Listening to: My beloved's steady hammering as he works on the back patio
Outside: Crisp and clear under a cerulean blue sky
My baby's due date is now approaching so quickly that I feel like the last eight months have been a blur.
When I first met my midwife, at about eight or nine weeks along, and she told me a typical pregnancy lasts around forty weeks, I thought, freaking hell, that's forever.
Perhaps it's just long enough for you to say goodbye to your old body (lithe, athletic, slim. You know - and can see - where everything's at) and say hello to this giant whale that you've become.
It's enough time for you to think back on all those jeans you've carelessly zipped up, covering sexy-time underwear that you no longer have any reason, or desire, to think about, and then, with a resigned sigh, throw them - everything that resembled your old life - into the back of a dusty wardrobe, with a very (very!) faint glimmer of hope that you may ever pull them on again.
More importantly, it's time enough for you to set the record straight with yourself. Yes, your body changes. Yes, strangers give you unwanted but well-meaning advice and prophecies (and horror stories) at the cash register in the supermarket. Yes, you can get up to pee five times a night and still function like a semi-normal human being at work the next day. But in this great wealth of time, you discover these are merely all obstacles in the way of meeting your new child, and these obstacles will pass. Minor annoyances such as these, eventually, don't matter anymore - at least, for me, by week thirty-six - and you simply grin and bear it and focus on loading up the shopping cart with more tins of food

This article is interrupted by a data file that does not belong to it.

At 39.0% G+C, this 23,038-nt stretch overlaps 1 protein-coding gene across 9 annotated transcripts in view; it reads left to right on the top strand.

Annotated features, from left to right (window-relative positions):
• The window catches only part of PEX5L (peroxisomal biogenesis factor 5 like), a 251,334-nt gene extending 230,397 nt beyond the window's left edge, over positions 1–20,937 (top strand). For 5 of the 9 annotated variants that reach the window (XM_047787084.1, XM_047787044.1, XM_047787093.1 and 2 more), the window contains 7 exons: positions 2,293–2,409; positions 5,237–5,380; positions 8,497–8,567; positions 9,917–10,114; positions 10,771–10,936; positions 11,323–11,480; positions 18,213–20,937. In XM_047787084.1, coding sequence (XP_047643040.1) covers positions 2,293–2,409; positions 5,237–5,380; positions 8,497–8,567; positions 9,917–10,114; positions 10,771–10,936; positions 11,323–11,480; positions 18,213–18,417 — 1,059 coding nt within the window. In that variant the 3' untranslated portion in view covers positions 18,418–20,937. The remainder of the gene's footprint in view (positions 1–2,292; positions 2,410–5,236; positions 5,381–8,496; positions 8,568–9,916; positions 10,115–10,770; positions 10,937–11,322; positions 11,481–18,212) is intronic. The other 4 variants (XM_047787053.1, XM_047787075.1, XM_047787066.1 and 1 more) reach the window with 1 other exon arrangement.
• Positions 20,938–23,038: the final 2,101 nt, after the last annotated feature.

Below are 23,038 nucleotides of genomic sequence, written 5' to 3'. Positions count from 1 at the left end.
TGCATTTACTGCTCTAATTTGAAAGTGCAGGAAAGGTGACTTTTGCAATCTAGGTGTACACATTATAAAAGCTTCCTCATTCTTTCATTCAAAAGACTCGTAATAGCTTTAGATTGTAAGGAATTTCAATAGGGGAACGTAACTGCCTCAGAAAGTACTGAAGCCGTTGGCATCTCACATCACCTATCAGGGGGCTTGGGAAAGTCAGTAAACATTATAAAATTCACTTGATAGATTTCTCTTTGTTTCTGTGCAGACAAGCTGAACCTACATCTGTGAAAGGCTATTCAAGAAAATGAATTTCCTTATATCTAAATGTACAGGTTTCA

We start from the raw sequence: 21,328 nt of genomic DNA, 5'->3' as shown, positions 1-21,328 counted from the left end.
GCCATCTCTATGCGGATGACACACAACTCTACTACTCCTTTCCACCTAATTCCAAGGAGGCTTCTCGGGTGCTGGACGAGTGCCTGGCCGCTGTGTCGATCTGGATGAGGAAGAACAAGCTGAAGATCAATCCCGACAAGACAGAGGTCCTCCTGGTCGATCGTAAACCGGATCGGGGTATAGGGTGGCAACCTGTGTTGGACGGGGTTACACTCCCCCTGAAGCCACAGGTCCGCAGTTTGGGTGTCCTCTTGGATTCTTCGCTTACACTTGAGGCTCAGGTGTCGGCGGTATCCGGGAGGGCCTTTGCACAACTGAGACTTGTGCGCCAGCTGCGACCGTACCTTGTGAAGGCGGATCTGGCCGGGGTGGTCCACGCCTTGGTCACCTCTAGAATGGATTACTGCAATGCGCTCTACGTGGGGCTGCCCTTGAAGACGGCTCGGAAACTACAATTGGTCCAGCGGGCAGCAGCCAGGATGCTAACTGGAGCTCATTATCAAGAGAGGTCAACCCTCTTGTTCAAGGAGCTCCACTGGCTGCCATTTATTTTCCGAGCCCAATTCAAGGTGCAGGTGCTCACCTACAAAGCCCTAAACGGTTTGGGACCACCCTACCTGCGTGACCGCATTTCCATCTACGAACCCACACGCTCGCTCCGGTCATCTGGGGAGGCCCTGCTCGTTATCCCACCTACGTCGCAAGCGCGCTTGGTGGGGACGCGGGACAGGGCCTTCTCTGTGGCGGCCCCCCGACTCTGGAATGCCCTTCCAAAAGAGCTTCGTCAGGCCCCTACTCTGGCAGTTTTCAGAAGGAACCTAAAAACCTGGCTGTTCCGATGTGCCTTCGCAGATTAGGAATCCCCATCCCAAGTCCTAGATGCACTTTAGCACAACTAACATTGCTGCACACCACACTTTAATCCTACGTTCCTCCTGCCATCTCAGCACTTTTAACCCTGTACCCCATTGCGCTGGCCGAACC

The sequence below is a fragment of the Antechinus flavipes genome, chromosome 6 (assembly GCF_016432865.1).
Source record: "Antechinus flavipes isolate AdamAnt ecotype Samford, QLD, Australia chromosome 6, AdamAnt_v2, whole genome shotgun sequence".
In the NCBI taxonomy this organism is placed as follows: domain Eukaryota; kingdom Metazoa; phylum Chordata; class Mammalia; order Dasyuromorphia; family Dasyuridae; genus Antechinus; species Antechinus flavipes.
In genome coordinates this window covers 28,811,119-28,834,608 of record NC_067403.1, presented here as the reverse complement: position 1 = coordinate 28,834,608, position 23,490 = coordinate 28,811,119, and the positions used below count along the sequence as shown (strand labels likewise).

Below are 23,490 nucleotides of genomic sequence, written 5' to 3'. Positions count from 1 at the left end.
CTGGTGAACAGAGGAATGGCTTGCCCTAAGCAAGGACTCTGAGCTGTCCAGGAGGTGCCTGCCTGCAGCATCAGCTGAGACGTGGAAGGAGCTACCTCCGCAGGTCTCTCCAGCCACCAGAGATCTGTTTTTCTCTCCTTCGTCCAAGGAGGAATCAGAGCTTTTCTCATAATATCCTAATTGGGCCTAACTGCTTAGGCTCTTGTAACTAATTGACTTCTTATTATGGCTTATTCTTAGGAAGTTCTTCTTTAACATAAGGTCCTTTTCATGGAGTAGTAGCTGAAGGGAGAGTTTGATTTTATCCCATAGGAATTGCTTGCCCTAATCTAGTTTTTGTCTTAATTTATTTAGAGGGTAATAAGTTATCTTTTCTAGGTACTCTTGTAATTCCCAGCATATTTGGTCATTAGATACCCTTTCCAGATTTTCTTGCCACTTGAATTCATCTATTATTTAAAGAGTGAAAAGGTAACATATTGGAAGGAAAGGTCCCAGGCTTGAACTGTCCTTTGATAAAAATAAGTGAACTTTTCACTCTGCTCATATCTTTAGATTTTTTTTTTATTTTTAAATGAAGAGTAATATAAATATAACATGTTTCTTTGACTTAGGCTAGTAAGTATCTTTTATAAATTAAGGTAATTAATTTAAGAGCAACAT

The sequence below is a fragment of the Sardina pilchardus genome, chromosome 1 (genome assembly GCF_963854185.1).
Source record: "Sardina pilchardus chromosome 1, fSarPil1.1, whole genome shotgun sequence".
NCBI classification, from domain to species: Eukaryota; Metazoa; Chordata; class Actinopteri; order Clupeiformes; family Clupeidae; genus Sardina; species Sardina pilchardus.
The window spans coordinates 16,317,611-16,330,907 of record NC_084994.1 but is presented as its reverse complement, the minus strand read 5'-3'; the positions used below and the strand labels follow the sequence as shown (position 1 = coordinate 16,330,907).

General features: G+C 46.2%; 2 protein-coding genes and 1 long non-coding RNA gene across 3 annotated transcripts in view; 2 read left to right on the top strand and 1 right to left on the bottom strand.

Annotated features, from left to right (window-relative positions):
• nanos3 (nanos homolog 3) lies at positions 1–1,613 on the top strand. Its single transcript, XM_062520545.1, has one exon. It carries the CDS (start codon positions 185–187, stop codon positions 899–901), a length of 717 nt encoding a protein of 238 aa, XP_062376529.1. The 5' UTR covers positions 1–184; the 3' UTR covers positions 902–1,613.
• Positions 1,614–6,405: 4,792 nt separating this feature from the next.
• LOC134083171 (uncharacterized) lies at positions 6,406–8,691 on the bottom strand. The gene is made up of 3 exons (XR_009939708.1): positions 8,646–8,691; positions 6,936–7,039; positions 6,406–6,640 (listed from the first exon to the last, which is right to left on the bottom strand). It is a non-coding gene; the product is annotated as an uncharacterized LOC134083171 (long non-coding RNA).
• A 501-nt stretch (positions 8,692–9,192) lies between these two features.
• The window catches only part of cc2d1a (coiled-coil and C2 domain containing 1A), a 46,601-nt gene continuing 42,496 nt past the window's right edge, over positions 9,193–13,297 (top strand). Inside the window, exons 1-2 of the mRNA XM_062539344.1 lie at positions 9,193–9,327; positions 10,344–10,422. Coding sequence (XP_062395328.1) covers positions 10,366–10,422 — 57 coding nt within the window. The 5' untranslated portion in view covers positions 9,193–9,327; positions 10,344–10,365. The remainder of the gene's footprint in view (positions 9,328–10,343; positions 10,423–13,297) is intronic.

To date, I walk, sit and stand like a pensioner. I groan when I am not aware of it. I drop things on the floor and I stare at them, and they stay there.
But she, my precious Jellybean, has taught me what is real and what is important. Before she's even taken her first breath. Here's what I've learned: the importance of thinking positive, eating right, drinking lots and lots (and lots and lots) of water, and taking baby steps. This rollercoaster we call life, with all its ups and downs, rolls as quickly or as slowly as we want it to go. Baby steps we remember. What's important: every last pebble in the sand.
As one of my friends said, "Remember, remember every little thing."
And so. My hospital bag, packed full of all the goodies of marathon labor, is the size of a small car.
Bring on the Braxton Hicks! Bring on the deep breathing, the panting, the pushing!
(But, dear Jellybean, let's leave it for a while, at least, because right now it's arts and crafts time. Mama gotta make a scrapbook.)
Keepin' it real.